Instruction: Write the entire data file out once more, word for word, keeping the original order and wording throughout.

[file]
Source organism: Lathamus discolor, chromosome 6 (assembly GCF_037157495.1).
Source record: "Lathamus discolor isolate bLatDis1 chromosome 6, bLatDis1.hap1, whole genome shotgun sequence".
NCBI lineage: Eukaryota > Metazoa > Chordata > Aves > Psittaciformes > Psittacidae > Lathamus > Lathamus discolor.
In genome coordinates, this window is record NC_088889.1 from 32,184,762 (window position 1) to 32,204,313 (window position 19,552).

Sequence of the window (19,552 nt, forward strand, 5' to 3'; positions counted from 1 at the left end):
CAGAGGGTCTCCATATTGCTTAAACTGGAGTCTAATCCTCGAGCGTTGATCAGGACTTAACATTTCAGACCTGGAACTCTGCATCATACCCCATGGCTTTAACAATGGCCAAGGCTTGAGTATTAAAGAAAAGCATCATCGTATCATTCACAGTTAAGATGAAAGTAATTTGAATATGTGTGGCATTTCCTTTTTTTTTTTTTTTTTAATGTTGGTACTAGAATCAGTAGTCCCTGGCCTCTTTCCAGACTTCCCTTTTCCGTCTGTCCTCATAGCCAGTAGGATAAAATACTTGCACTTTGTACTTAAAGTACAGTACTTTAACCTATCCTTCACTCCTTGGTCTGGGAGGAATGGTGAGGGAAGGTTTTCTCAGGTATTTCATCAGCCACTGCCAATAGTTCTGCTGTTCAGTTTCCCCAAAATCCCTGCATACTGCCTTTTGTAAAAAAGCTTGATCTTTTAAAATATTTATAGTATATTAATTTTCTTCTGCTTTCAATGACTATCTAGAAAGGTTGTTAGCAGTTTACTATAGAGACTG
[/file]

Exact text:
Source organism: Lathamus discolor, chromosome 6 (assembly GCF_037157495.1).
Source record: "Lathamus discolor isolate bLatDis1 chromosome 6, bLatDis1.hap1, whole genome shotgun sequence".
NCBI lineage: Eukaryota > Metazoa > Chordata > Aves > Psittaciformes > Psittacidae > Lathamus > Lathamus discolor.
In genome coordinates, this window is record NC_088889.1 from 32,184,762 (window position 1) to 32,204,313 (window position 19,552).

Sequence of the window (19,552 nt, forward strand, 5' to 3'; positions counted from 1 at the left end):
CAGAGGGTCTCCATATTGCTTAAACTGGAGTCTAATCCTCGAGCGTTGATCAGGACTTAACATTTCAGACCTGGAACTCTGCATCATACCCCATGGCTTTAACAATGGCCAAGGCTTGAGTATTAAAGAAAAGCATCATCGTATCATTCACAGTTAAGATGAAAGTAATTTGAATATGTGTGGCATTTCCTTTTTTTTTTTTTTTTTAATGTTGGTACTAGAATCAGTAGTCCCTGGCCTCTTTCCAGACTTCCCTTTTCCGTCTGTCCTCATAGCCAGTAGGATAAAATACTTGCACTTTGTACTTAAAGTACAGTACTTTAACCTATCCTTCACTCCTTGGTCTGGGAGGAATGGTGAGGGAAGGTTTTCTCAGGTATTTCATCAGCCACTGCCAATAGTTCTGCTGTTCAGTTTCCCCAAAATCCCTGCATACTGCCTTTTGTAAAAAAGCTTGATCTTTTAAAATATTTATAGTATATTAATTTTCTTCTGCTTTCAATGACTATCTAGAAAGGTTGTTAGCAGTTTACTATAGAGACTG